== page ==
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Liberty Loop is a level 2.5 mile trail that begins in New York State and follows the perimeter of a former sod farm that straddles the New York/New Jersey border. The sod farm was restored to its natural wetland state after becoming part of the refuge.

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This area is a haven for migratory waterfowl and the short-eared owls. The trail had been damaged by recent storms so I couldn’t get very far along. I didn’t see any owls, but there were some Canadian Geese pretty close to the parking lot.

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The wetlands in this area were formed by the retreat of the glaciers. As the ice sheets receded, a glacial lake filled the valley they’d formed. The wetlands were once at the bottom of that lake.

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Walkill River NWR posts:

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Location: Oil City Rd, Pine Island, NY

Designation: National Wildlife Refuge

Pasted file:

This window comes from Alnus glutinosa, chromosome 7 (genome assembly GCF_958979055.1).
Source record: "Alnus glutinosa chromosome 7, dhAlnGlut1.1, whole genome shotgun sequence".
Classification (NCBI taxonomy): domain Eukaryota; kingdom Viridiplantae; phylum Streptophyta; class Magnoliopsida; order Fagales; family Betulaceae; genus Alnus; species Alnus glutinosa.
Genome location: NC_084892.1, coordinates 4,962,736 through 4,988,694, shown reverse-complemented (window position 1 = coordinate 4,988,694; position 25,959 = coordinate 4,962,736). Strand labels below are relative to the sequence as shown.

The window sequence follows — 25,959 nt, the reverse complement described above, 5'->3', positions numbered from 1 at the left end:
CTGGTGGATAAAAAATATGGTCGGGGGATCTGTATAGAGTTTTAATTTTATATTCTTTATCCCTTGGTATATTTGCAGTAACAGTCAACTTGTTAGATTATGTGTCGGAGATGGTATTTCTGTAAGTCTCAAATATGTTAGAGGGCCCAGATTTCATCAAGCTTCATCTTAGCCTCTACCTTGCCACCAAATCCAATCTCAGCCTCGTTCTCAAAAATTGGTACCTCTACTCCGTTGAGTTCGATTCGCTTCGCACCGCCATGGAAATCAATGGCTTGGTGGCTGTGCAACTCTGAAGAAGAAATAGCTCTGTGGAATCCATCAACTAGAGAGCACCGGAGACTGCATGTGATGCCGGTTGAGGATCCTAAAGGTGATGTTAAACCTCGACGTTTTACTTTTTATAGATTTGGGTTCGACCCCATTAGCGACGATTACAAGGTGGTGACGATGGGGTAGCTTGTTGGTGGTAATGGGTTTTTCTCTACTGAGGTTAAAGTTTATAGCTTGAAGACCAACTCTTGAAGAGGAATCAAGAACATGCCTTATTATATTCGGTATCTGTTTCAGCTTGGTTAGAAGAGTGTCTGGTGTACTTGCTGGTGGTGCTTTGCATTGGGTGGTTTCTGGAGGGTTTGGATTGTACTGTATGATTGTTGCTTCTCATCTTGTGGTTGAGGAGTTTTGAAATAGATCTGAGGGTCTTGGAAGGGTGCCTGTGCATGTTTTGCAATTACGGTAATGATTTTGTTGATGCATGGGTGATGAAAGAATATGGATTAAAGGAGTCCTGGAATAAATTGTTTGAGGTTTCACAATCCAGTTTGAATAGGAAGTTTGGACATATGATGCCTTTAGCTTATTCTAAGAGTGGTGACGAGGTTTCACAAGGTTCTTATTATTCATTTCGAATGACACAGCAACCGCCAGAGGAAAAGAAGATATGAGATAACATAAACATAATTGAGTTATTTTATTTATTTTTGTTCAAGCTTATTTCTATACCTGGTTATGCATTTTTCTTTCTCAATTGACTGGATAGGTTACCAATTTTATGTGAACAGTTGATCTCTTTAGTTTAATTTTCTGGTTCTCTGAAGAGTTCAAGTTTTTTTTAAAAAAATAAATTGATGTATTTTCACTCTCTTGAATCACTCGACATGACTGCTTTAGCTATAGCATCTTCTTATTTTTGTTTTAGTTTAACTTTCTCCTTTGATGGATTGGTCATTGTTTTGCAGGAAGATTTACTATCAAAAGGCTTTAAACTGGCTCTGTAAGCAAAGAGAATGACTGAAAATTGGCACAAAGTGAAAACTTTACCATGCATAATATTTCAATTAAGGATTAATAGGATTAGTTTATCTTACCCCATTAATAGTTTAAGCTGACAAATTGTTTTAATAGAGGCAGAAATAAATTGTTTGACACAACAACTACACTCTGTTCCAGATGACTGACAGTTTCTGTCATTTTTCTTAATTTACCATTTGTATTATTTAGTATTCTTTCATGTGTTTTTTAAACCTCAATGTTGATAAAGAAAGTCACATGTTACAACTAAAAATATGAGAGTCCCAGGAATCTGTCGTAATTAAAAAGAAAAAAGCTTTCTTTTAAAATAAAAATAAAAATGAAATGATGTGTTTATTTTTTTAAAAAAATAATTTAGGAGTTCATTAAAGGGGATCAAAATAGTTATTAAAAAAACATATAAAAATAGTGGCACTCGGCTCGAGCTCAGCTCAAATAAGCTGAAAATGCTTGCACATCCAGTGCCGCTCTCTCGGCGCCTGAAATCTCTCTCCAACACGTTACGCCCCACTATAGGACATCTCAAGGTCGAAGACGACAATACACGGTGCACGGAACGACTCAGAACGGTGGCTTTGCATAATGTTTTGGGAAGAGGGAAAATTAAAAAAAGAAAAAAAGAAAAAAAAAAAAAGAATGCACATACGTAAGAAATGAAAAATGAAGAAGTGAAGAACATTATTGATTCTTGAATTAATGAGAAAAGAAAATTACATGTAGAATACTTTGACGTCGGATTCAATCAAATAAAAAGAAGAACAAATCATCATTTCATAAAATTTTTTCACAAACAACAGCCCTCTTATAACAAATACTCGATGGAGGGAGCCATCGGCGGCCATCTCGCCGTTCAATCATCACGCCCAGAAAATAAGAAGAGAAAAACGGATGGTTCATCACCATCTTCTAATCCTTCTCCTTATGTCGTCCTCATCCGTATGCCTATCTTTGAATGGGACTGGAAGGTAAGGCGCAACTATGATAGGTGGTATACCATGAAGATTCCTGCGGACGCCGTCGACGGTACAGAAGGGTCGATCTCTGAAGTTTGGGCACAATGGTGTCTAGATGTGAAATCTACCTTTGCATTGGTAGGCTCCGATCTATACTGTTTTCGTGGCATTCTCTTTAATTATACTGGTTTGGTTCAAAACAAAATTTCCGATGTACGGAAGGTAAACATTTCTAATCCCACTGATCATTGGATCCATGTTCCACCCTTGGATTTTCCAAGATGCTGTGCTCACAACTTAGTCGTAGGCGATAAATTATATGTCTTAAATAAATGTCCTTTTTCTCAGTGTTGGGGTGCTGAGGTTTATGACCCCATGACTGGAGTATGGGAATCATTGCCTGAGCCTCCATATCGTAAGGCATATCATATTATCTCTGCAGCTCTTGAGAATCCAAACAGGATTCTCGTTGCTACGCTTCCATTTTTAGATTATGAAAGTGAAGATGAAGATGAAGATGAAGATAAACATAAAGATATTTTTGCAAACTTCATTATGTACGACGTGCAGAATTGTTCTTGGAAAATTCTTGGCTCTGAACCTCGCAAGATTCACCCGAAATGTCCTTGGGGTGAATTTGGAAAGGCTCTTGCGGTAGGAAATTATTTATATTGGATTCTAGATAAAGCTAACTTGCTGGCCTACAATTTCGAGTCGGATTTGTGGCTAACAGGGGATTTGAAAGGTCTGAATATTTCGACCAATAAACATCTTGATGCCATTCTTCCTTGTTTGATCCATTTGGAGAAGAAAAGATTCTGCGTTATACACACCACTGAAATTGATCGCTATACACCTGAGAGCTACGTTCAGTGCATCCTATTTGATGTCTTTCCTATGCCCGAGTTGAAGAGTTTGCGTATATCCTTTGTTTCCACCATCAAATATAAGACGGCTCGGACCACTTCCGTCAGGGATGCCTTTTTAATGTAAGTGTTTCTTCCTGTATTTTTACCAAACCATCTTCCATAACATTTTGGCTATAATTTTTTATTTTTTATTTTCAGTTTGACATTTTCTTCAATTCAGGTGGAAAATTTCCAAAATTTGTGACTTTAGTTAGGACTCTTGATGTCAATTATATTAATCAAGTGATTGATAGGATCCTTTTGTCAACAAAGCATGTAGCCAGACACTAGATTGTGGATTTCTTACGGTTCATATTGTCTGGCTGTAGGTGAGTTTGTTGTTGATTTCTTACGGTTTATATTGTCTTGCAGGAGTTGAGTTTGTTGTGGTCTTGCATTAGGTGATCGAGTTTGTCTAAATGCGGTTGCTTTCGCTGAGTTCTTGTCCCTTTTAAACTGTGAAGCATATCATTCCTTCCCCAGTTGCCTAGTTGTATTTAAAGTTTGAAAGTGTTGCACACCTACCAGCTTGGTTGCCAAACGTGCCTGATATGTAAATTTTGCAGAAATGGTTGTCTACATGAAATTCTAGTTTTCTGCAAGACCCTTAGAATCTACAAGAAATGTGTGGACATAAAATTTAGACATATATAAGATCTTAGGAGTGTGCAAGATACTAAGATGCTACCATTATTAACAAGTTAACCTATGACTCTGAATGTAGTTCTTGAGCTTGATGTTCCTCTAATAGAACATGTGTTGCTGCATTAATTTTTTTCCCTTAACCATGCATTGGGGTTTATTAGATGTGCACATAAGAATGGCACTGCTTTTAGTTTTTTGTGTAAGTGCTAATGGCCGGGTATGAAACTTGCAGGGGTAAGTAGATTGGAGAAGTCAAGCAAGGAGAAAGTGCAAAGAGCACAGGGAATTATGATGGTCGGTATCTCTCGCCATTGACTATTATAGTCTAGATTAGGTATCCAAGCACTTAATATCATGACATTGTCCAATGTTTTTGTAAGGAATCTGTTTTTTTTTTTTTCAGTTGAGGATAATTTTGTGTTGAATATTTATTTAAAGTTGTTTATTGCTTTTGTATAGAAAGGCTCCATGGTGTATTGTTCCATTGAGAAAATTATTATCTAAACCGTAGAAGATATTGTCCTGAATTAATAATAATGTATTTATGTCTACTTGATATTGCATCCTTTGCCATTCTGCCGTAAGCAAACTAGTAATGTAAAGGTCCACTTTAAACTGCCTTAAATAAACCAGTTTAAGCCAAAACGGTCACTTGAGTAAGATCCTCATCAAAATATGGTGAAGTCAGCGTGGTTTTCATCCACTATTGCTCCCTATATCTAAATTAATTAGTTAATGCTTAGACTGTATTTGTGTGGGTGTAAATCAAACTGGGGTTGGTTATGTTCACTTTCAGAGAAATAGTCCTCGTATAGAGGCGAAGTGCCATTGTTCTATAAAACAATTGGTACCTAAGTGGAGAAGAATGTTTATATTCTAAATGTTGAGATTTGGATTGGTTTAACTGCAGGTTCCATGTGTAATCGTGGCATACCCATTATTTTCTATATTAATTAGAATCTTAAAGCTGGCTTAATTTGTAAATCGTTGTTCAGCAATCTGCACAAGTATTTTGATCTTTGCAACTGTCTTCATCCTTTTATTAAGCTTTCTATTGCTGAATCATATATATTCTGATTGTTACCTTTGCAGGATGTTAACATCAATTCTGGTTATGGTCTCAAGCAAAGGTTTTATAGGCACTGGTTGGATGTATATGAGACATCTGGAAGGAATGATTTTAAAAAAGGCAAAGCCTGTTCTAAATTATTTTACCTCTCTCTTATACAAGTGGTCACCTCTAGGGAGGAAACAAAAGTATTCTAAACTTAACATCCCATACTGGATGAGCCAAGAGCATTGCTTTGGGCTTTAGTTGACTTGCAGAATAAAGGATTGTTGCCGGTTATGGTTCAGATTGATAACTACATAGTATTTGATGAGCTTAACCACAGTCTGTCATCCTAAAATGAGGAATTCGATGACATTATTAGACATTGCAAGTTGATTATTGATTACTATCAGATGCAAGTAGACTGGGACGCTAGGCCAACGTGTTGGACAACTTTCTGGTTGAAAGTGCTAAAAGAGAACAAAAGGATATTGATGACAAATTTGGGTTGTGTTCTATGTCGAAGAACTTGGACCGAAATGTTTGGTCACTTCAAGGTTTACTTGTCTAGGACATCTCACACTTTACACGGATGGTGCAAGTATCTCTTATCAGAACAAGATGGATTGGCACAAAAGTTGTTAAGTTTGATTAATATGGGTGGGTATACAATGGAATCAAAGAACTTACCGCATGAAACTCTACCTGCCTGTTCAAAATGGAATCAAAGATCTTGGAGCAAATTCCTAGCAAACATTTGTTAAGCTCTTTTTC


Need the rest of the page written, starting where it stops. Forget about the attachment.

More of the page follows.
Date designated or established: 1990

Date of my visit: 3/9/2019

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National Purple Heart Hall of Honor

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Welcome back to National Parks and other public lands with T! Remembering those who have sacrificed on this Veterans Day and thank you to all who have served!

The National Purple Heart Hall of Honor shares a building with the museum for Washington’s Cantonment at New Windsor because it is here that the military award got its start. George Washington, while stationed at his Newburgh headquarters in 1782, created The Badge of Military Merit to recognize acts of valor by common soldiers. Three soldiers from the cantonment received the badge and then it fell into disuse.

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General MacArthur revived and rededicated the the award to honor George Washington on his 200th birthday. In 1932, 137 World War I veterans received the first purple heart awards in a ceremony at the New Windsor Cantonment. Today the Purple Heart is awarded to members of all branches of the military who are wounded or killed in combat.

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In 2002, Senator Hillary Clinton introduced Resolution 113 to create a National Purple Heart Hall of Honor. Newburgh locals provided compelling arguments for building it in Newburgh and so it was dedicated at the Cantonment site and opened in 2006.